[SLIDE] “The blood of Christ, poured out for you, for the forgiveness of your sin.”

[Pass cup(s) of wine or juice with napkins to wipe the edge.]


GIVEN

TOGETHER: Jesus took bread, gave thanks and broke it, and gave it to them, saying, ‘This is my body given for you; do this in remembrance of me.’ (Luke 22:19)

SAY: Once he had broken the bread, Jesus gave it to the disciples. He gave his life for the whole world. Jesus has chosen me and you, and as we live in him he gives us as a gift to the world.

Nouwen wrote: 

[SLIDE] “It is only as people who are given that we can fully understand our being chosen, blessed and broken. In the giving it becomes clear that we are chosen, blessed and broken not simply for our own sakes, but so all that we live finds its final significance in its being lived for others.” “The Life of the Beloved” p. 84

Where is God calling you to give yourself for the sake of others? Where is your area of ministry and sacrifice? Take a minute to listen to God.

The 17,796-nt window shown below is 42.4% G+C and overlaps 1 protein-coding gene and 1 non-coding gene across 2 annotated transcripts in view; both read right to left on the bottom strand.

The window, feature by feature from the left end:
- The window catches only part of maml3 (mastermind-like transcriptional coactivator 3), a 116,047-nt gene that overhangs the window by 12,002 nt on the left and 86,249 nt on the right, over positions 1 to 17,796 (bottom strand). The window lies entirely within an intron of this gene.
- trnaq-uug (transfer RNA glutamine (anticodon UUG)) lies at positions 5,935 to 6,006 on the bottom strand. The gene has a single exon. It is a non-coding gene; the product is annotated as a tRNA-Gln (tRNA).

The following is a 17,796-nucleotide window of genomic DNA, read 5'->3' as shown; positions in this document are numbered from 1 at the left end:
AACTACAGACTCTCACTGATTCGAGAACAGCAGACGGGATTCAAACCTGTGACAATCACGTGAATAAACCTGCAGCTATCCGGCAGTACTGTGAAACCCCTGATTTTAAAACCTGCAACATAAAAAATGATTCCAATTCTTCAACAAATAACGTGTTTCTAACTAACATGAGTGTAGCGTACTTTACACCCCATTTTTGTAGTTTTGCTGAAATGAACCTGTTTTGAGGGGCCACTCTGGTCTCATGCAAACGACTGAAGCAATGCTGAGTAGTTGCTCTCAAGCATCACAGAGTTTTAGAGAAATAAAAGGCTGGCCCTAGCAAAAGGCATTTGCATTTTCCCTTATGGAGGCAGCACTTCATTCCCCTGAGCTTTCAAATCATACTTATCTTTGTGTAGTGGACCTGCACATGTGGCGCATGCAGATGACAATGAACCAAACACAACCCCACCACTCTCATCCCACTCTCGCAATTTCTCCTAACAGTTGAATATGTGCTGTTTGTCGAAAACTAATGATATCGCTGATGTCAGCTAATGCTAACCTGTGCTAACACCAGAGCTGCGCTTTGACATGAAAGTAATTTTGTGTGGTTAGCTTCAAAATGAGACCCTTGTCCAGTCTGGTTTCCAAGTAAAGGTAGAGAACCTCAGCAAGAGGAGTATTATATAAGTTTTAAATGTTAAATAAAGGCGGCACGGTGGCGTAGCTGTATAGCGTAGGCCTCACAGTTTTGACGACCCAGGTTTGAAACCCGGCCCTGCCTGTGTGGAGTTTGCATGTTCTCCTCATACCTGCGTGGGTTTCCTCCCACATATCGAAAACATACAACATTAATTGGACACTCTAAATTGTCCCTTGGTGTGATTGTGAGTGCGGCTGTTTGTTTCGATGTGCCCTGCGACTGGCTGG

[Pause for 1 minute for people to do this]

Look at your second piece of bread. Imagine that this represents the offering you make in giving yourself for the world.

Find another person and give each other your pieces of bread as a symbol of giving yourselves for others. Tell them about the place or situation you feel called to, and pray together that God would work through you wherever you go.

TOGETHER: Jesus took bread, gave thanks and broke it, and gave it to them, saying, ‘This is my body given for you; do this in remembrance of me.’ (Luke 22:19)


Benediction | Aaron

May God bless you with discomfort at easy answers, hard hearts, half-truths, and superficial relationships so that you may seek truth boldly and live from deep within your heart where God’s Spirit dwells.

May God bless you with anger: at injustice, oppression, and exploitation of people, so that we may work for justice, freedom, and peace.

May God bless you with tears to shed for those who suffer from pain, rejection, starvation, and war, so that we may reach out our hand in comfort and turn their pain into joy.

May God bless you with enough foolishness to believe that through Jesus Christ we’ll have the strength and power necessary to create change in this world and in our neighborhood, so that together we will courageously try what others claim cannot be done.

May God bless you with remembrance that we are called to continue God’s redemptive work of love and healing in God’s place, in and through God’s name, in God’s Spirit, continually creating and breathing new life and grace into everything and everyone we touch. Amen

Aaron Monts